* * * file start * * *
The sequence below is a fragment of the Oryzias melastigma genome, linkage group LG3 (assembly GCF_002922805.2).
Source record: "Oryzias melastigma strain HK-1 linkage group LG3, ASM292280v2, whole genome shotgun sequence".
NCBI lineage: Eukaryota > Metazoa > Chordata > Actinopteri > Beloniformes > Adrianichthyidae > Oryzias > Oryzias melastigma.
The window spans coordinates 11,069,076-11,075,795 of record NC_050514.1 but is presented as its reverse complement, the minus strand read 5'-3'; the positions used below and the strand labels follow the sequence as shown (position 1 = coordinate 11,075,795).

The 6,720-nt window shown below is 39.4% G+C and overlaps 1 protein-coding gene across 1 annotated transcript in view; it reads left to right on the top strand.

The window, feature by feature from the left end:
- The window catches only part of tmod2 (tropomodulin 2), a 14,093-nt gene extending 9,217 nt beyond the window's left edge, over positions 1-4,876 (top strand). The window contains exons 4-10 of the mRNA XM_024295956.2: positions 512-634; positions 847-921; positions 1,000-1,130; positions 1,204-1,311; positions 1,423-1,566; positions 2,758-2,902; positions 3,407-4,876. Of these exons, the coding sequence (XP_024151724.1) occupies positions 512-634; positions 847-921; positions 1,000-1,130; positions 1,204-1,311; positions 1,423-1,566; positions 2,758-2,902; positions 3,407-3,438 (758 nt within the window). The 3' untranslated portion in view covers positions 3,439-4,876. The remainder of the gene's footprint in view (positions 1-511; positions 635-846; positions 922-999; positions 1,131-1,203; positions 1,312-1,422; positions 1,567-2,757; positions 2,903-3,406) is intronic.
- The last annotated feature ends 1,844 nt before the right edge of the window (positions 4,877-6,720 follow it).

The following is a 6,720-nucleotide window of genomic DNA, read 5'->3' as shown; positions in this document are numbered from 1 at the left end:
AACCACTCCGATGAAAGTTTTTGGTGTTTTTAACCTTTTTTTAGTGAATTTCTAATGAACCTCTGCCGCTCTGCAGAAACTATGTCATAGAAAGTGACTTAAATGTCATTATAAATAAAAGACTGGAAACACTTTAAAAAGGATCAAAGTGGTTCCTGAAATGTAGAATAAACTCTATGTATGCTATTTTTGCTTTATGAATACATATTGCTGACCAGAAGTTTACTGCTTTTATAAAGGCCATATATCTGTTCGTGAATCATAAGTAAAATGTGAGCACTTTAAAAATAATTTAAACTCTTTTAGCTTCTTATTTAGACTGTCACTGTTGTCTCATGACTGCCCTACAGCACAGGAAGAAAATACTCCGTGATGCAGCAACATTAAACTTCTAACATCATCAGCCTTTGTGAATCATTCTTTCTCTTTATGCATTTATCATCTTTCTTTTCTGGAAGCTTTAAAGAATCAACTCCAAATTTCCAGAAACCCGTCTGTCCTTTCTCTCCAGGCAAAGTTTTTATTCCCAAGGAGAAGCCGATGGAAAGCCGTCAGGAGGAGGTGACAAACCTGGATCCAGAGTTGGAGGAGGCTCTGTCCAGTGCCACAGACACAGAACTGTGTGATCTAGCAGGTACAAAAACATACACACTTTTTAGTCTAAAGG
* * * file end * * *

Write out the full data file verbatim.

The sequence below is a fragment of the Oryzias melastigma genome, linkage group LG3 (assembly GCF_002922805.2).
Source record: "Oryzias melastigma strain HK-1 linkage group LG3, ASM292280v2, whole genome shotgun sequence".
NCBI lineage: Eukaryota > Metazoa > Chordata > Actinopteri > Beloniformes > Adrianichthyidae > Oryzias > Oryzias melastigma.
The window spans coordinates 11,069,076-11,075,795 of record NC_050514.1 but is presented as its reverse complement, the minus strand read 5'-3'; the positions used below and the strand labels follow the sequence as shown (position 1 = coordinate 11,075,795).

The 6,720-nt window shown below is 39.4% G+C and overlaps 1 protein-coding gene across 1 annotated transcript in view; it reads left to right on the top strand.

The window, feature by feature from the left end:
- The window catches only part of tmod2 (tropomodulin 2), a 14,093-nt gene extending 9,217 nt beyond the window's left edge, over positions 1-4,876 (top strand). The window contains exons 4-10 of the mRNA XM_024295956.2: positions 512-634; positions 847-921; positions 1,000-1,130; positions 1,204-1,311; positions 1,423-1,566; positions 2,758-2,902; positions 3,407-4,876. Of these exons, the coding sequence (XP_024151724.1) occupies positions 512-634; positions 847-921; positions 1,000-1,130; positions 1,204-1,311; positions 1,423-1,566; positions 2,758-2,902; positions 3,407-3,438 (758 nt within the window). The 3' untranslated portion in view covers positions 3,439-4,876. The remainder of the gene's footprint in view (positions 1-511; positions 635-846; positions 922-999; positions 1,131-1,203; positions 1,312-1,422; positions 1,567-2,757; positions 2,903-3,406) is intronic.
- The last annotated feature ends 1,844 nt before the right edge of the window (positions 4,877-6,720 follow it).

The following is a 6,720-nucleotide window of genomic DNA, read 5'->3' as shown; positions in this document are numbered from 1 at the left end:
AACCACTCCGATGAAAGTTTTTGGTGTTTTTAACCTTTTTTTAGTGAATTTCTAATGAACCTCTGCCGCTCTGCAGAAACTATGTCATAGAAAGTGACTTAAATGTCATTATAAATAAAAGACTGGAAACACTTTAAAAAGGATCAAAGTGGTTCCTGAAATGTAGAATAAACTCTATGTATGCTATTTTTGCTTTATGAATACATATTGCTGACCAGAAGTTTACTGCTTTTATAAAGGCCATATATCTGTTCGTGAATCATAAGTAAAATGTGAGCACTTTAAAAATAATTTAAACTCTTTTAGCTTCTTATTTAGACTGTCACTGTTGTCTCATGACTGCCCTACAGCACAGGAAGAAAATACTCCGTGATGCAGCAACATTAAACTTCTAACATCATCAGCCTTTGTGAATCATTCTTTCTCTTTATGCATTTATCATCTTTCTTTTCTGGAAGCTTTAAAGAATCAACTCCAAATTTCCAGAAACCCGTCTGTCCTTTCTCTCCAGGCAAAGTTTTTATTCCCAAGGAGAAGCCGATGGAAAGCCGTCAGGAGGAGGTGACAAACCTGGATCCAGAGTTGGAGGAGGCTCTGTCCAGTGCCACAGACACAGAACTGTGTGATCTAGCAGGTACAAAAACATACACACTTTTTAGTCTAAAGG